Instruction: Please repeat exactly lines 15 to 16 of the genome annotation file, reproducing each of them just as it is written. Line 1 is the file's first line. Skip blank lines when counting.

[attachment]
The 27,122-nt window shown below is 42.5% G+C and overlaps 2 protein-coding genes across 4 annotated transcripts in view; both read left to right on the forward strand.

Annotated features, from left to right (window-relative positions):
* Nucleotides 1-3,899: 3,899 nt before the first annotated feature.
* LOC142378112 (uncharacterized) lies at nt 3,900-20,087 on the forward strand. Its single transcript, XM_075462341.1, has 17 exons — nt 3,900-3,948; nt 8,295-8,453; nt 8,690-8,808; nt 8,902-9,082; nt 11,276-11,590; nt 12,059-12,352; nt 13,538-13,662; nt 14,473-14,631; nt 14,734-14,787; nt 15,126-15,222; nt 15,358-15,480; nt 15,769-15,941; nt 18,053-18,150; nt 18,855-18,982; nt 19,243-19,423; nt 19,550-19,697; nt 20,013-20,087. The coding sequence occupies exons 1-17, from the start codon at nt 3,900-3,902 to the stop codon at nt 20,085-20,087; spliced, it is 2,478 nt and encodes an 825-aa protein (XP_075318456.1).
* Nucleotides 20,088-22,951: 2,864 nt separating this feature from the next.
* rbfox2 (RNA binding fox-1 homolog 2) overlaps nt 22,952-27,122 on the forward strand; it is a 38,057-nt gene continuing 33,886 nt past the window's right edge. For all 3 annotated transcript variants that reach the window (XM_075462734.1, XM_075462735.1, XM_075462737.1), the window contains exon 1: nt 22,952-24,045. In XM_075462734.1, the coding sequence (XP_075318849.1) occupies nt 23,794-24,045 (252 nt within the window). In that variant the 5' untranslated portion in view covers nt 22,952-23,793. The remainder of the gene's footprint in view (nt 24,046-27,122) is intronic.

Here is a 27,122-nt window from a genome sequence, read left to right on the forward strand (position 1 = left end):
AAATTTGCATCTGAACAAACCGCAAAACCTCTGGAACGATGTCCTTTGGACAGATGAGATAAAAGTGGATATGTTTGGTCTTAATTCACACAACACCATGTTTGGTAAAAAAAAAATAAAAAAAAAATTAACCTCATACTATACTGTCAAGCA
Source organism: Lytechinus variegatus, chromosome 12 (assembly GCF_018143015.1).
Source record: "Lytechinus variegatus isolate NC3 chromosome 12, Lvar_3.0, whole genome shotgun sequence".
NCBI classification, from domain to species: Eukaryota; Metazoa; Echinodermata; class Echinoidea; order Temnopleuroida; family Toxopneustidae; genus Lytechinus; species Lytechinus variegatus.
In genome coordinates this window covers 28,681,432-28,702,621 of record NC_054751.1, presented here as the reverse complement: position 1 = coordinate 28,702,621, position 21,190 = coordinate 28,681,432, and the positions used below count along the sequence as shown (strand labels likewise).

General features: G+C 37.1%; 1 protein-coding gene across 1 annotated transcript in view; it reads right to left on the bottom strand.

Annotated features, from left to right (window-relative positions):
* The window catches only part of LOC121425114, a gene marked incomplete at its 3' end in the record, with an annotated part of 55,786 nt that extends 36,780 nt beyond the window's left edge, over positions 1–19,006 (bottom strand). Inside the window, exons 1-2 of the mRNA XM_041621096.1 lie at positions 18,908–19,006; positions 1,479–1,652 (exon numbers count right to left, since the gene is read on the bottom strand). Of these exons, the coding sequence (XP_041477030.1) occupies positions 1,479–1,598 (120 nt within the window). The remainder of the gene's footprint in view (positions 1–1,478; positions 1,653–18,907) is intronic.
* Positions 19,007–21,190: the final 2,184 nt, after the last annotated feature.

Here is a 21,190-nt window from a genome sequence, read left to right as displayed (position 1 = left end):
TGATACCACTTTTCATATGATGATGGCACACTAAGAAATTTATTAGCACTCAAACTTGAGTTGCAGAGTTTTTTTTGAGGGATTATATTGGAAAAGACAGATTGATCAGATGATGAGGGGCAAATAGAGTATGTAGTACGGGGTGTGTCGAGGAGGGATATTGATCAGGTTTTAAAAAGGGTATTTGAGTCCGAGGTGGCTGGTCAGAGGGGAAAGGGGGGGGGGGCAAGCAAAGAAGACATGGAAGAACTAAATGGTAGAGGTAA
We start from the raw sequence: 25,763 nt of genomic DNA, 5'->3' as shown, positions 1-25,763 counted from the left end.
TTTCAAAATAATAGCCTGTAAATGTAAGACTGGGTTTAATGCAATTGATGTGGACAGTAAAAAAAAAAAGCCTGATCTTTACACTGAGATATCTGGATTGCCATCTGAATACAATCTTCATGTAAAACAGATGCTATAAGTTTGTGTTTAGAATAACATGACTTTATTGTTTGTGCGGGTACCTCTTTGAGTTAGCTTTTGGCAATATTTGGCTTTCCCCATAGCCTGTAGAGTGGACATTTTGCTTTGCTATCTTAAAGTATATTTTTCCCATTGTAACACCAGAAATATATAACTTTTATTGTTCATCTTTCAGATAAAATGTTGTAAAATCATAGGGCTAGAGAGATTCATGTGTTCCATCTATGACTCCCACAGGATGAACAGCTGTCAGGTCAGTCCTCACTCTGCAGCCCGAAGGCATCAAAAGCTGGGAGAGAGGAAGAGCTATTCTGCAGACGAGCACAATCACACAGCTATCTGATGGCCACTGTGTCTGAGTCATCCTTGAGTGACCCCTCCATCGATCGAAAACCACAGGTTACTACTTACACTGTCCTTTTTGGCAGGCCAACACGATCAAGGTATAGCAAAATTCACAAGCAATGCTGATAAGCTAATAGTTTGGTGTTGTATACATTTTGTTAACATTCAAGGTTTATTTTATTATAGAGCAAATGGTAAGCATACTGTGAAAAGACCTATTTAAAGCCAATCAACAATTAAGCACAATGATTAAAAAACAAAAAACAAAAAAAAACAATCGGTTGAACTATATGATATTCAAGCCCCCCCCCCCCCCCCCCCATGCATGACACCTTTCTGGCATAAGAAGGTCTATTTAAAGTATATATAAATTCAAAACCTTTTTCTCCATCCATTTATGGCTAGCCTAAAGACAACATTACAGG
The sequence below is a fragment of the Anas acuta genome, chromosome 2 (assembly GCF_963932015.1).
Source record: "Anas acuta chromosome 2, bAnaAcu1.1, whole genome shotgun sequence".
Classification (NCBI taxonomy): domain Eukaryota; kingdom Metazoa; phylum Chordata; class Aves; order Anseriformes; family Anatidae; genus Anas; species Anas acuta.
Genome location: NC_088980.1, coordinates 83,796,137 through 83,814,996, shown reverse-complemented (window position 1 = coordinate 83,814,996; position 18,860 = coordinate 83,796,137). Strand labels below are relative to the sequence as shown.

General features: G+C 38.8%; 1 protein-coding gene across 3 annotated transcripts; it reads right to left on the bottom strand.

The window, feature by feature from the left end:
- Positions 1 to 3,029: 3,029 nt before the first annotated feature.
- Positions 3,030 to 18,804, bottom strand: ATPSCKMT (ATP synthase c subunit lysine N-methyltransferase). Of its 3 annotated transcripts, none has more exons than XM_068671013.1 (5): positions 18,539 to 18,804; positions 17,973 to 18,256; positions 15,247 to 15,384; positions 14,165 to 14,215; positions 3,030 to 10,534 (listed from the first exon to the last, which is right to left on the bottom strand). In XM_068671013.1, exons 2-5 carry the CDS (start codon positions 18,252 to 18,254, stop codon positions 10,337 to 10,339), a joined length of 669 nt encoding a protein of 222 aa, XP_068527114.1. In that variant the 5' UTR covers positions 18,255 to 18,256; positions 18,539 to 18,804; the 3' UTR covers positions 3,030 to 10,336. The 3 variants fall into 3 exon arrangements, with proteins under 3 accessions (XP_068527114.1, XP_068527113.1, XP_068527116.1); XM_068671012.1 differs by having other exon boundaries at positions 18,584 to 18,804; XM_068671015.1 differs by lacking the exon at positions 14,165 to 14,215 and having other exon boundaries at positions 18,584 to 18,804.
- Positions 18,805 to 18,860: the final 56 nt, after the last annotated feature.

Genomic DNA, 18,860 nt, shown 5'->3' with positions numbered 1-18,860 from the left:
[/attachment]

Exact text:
* The window catches only part of LOC121425114, a gene marked incomplete at its 3' end in the record, with an annotated part of 55,786 nt that extends 36,780 nt beyond the window's left edge, over positions 1–19,006 (bottom strand). Inside the window, exons 1-2 of the mRNA XM_041621096.1 lie at positions 18,908–19,006; positions 1,479–1,652 (exon numbers count right to left, since the gene is read on the bottom strand). Of these exons, the coding sequence (XP_041477030.1) occupies positions 1,479–1,598 (120 nt within the window). The remainder of the gene's footprint in view (positions 1–1,478; positions 1,653–18,907) is intronic.
* Positions 19,007–21,190: the final 2,184 nt, after the last annotated feature.